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Every second Tuesday of the month a strange sound fills the basement of Heath Street Baptist Church. It’s loud, powerful, and raw. It’s Sacred Harp. Sacred Harp is an old tradition of community singing, which stems from the US and which has been around since before the US Civil War. The music is always sung unaccompanied, in four parts, with all singers seated in a ‘hollow’ square.
Sacred Harp is a form of shapenote singing. Shapenotes are a musical notation system designed to make sight-reading music easier for new singers. In the case of Sacred Harp four syllables are used to signify the seven notes on the scale and the intervals between them. Each of the syllables is represented by a distinctive shape: a triangle for fa , an oval for sol ,arectanglefor la, and a diamond for mi. While there are many songbooks using the shapenote system, the Sacred Harp (Denson edition) is by far the most widely used book, and the book London Sacred Harp primarily sing from.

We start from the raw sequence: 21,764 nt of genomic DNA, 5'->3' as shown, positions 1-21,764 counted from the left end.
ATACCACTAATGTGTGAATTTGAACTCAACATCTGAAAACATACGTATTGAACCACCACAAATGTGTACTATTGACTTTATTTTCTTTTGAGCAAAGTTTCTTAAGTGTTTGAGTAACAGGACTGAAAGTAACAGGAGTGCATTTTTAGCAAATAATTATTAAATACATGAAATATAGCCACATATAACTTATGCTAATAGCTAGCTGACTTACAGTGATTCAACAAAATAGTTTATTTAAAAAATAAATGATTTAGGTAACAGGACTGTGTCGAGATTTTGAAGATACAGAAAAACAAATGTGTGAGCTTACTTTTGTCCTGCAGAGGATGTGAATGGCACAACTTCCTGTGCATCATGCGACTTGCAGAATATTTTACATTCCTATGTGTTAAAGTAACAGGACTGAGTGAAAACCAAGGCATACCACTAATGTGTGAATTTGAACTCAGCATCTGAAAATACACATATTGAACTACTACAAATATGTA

The beauty of singing Sacred Harp lies in its inherently participatory and democratic nature. There are no auditions, no rehearsals, no performances. We sing for ourselves and each other. There is no group leader or hierarchy, but at singings each singer has a chance to select a song for the group to sing and to lead it from the centre of the square, where the four harmonies come together. Singers can choose to return to old favourites or to explore the over 500 songs in the book.
While Sacred Harp singing in the American South has been - and still is - a religious practice, it has always been an open and welcoming one. In the Northern States and Europe the practice has moved beyond the religious, although for many singers it can still be a spiritual experience. What still typifies Sacred Harp, however, is the strong sense of community among its singers across the world. Never is this more clear than at all-day singing, hosted annually by local groups, which centre on a shared “dinner on the grounds”. Something we cannot recreate at our monthly Hampstead sing, but we do enjoy our tea breaks and post-singing pint together! For many singers it is the music which draws them in, but it is the people to sing it with that keep them coming back.
If you would like to give Sacred Harp singing a go, or if you would like to come by for a listen, please do come and join us at Heath Street Baptist Church on the second Tuesday of each month and on various other locations in the capital. For full details, please see our website londonsacredharp.org. As much of the joy in Sacred Harp comes from singing, we strongly encourage you to join in and we are always happy to give a brief introduction to the shapenote system to new listeners. We hope to see you soon!